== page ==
(RxWiki News) As healthcare has improved, it's no longer uncommon for patients to live past age 90. Guidelines do not currently address older heart attack patients receiving a stent to prop open a blocked artery.
However, new findings suggest that seniors over the age of 90 who receive a coronary stent have "reasonable outcomes" and should be considered for such treatments.
"Talk to your cardiologist about available treatments for older adults."
Dr. David M. Larson, lead author of the study, chairman of the emergency department at Ridgeview Medical Center and physician researcher with the Minneapolis Heart Institute Foundation, explained that cardiologists are uncertain when it comes to decision-making for this elderly population.
He said that previously few solutions were offered outside of care to make older senior patients comfortable, but that doctors are seeing an increase in the number of patients in the over 90 age range arriving at hospital emergency rooms. The number of individuals over the age of 90 is expected to quadruple in the U.S. by 2050.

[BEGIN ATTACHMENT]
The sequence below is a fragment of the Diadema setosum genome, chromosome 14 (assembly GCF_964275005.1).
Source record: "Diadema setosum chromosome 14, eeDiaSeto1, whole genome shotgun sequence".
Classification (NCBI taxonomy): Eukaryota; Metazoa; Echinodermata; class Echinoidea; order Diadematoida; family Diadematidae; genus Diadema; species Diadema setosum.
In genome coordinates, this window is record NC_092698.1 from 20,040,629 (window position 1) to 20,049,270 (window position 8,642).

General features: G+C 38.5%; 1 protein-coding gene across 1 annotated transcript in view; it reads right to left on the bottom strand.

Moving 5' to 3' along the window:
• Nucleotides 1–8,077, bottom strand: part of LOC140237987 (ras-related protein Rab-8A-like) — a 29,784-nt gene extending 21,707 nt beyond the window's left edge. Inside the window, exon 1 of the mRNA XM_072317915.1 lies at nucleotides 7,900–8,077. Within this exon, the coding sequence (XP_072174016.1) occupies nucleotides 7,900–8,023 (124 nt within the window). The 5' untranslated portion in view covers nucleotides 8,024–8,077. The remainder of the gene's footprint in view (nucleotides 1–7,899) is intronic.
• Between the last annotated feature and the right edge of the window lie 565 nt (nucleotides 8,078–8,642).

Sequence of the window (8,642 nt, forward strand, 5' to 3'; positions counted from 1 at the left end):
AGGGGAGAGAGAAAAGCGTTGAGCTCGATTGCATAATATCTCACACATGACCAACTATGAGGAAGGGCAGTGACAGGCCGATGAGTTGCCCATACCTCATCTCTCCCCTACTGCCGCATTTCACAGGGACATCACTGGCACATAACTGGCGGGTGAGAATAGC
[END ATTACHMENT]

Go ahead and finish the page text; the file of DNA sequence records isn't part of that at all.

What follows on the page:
Researchers used a prospective observational registry to follow 3,367 patients over the age of 90 who had experienced a ST segment elevation myocardial infarction (STEMI), a heart attack that stems from total blockage of a coronary artery, between April 2003 and October 2011.
Percutaneous coronary intervention (PCI), comprised of angioplasty and stent placement to widen clogged arteries, was performed in 50 of those patients. Researchers found that 12.1 percent of patients who received the intervention died in the hospital, and 15.2 percent did not survive 30 days.
There were no hospital readmissions for cardiovascular problems within a month of the procedure, however, an important measurement. Most patients also were able to return to their previous home or assisted living facility following PCI.
"Taking into consideration that these outcomes are based on registry data, these outcomes demonstrate that PCI may be an excellent option for STEMI patients who are 90 year olds or older," Dr. Larson said.
Investigators also concluded that using PCI to treat STEMI in older populations may be cost effective because if the artery is not opened, most of the patients develop heart failure or die.
The research was presented Sunday at the American College of Cardiology's annual scientific sessions.